"It means so much to be acknowledged by your peers," said Sue. "There are so many teachers who work so hard and should have the award every year."
Those fellow teachers are one of the biggest things Sue will miss about the R-4 School District after she retires this year.
"There is not a person here who wouldn't do anything for anybody," said Sue. "They are here to help. It is unbelievable how tight of a group this is. We are always here to support and back one another."
Sue will also miss being in the classroom with her students.
"I don't have any regrets about the path I've chosen," said Sue. "I feel when God placed me here, he knew I loved younger kids. It has been entertaining and fun. These kids are eager to learn, and school is still exciting for them.
"I don't think I will have any difficulty when I am one day asked 'What did you do with the life I gave you?'" said Sue. "Over the last 27 years, my life has been pretty awesome."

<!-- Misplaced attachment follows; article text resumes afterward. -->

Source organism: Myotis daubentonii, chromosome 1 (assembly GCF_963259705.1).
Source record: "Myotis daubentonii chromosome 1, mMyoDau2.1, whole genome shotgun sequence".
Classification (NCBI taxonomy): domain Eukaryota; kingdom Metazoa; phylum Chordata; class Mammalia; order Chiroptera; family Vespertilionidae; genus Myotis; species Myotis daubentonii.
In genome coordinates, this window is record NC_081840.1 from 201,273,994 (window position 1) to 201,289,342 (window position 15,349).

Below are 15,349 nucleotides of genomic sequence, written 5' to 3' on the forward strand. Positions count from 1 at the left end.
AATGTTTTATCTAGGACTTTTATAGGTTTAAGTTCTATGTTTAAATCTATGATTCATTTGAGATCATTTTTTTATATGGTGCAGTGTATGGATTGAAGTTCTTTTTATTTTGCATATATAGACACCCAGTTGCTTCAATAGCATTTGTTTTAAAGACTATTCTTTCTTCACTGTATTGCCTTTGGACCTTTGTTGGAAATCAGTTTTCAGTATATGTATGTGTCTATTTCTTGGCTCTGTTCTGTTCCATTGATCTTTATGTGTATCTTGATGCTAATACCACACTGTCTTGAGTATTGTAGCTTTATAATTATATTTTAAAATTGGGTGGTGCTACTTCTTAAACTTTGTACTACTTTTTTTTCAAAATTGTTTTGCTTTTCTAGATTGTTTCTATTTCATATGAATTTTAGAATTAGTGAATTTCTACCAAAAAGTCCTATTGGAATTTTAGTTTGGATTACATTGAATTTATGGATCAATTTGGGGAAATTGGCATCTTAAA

As they retire this year, the Cavnesses have plans to attend many of their son John's college baseball games. Joe said the couple will likely also spend more time on their houseboat on the lake.
Sue said she might not be completely done with education. She has already volunteered to serve as a substitute next year and has plans to continue serving as a national presenter for the Everyday Math Program.
"We do want to lighten up our lives though," said Sue. "We don't want our lives to get too sucked up with commitments. We need freedom to visit our family and do some of the things we need to do."